Why Co-workers Should Talk About Salary, No Matter What The Boss Says
Sharing salary info among co-workers isn’t illegal, but most companies and bosses tend to discourage this to avoid workplace tension.
But aren’t you curious about how much your co-workers make? You probably won’t find out how much your boss makes, but sharing salary info among colleagues is so much easier.
Although this practice has been in place for years thanks to capitalism, it also allows for pay discrimination. Plus, if you find out that your co-worker with the same qualifications in the same position is getting paid higher than you, won’t this lead to workplace tension anyway? Here is why co-workers need to share our salaries, and how you can do so without the awkwardness.
You could be underpaid – and you wouldn’t know it
One of the bad things about not sharing your salaries with each other is that it could possibly hold you back from getting paid what you deserve. You and your co-workers, of course. By sharing your salaries, you’d know the average amount everyone earns based on their position. If you find out that you’re underpaid, don’t be afraid to voice it out to your boss.
“If you have transparency, people are more likely to be paid what they’re worth,” explained Denise Rousseau, professor of organizational behaviour and public policy at Carnegie Mellon University.
“If you have transparency, people are more likely to be paid what they’re worth.”
And if your boss is unwilling to give you a raise, you can quit, with the knowledge that you know the market rate for your years of experience, working industry, and education level. It’s a way to ensure that you’re compensated fairly for your qualifications and your work.
Be ready to share info about your own salary first
Your colleagues are probably curious about how much you earn too, don’t be surprised. So you may have to be prepared to share your own salary first, before asking about the others. Meanwhile, heed any policies that the company may have about sharing salary – check if it’s in your contract. It’s not illegal but if you get caught, you may get a slap on the wrist.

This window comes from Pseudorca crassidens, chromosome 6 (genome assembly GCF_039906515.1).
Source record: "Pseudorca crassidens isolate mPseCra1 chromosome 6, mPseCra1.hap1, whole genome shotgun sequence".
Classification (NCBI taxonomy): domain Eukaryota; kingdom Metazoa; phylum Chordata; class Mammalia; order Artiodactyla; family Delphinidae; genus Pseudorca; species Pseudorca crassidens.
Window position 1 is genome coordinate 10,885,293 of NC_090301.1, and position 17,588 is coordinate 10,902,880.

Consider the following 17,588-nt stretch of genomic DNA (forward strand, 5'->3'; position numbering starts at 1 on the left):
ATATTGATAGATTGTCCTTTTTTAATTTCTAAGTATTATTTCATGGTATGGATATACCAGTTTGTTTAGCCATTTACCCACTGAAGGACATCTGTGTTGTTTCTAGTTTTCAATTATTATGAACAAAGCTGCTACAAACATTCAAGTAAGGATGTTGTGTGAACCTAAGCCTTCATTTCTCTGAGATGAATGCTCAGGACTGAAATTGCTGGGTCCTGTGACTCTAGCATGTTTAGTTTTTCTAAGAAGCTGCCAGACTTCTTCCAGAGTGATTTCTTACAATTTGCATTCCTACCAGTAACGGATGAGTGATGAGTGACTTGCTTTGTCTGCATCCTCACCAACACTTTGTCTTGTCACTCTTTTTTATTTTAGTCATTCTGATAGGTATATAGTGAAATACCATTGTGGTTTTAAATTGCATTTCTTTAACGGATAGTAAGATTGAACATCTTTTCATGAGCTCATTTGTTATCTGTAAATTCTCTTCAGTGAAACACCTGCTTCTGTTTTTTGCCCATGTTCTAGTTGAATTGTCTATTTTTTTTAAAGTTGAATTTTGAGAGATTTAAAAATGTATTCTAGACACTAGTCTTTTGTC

Reach out to a colleague whom you trust
He or she’s probably more of a ‘work friend’ than a colleague to you, so it’ll probably be easier to reach out to her for a salary-focused discussion. According to Vicki Salemi, a career expert at Monster, you can reach out to them and begin with, “I think it’s important to know what we’re worth, and I’m doing some research. If I tell you what I’m earning, will you tell me what you’re earning?”
“Employers need to be fair not only because it’s the right thing to do, but because employees can walk at any time and find a better paying job elsewhere.” – Vicki Salemi
When you’ve got the information, you’re better off taking the information to the HR Manager of a better job than attempt to negotiate a better salary at your current company, unless of course, you’re able to get a promotion internally.
In other reports, Kuala Lumpur ranks lowest for work-life balance (behind Tokyo!)
KL ranked 40 out of 40 cities in a survey about work-life balance by US-based mobile tech company Kisi. While Tokyo is perceived to be the hardest-working city, they were at least one step ahead of us.
Helsinki, Munich, and Oslo were the top 3 cities to for work-life balance (so now you know where to go). CEO of Kisi, Bernhard Mehl had a few words to say about the survey’s results:
“When you see these figures, it makes so much sense not just for individuals but also for the companies that employ them to ensure that their employees’ needs are met. The end result is not just a happier, healthier workforce, but in the long-term, a more economically viable one.”
He added, “Whether it’s the long hours, unrealistic expectations from bosses or job insecurity, workplace stress has proven to affect our physical and mental health.”
What do you think – would you share salary information with your co-workers?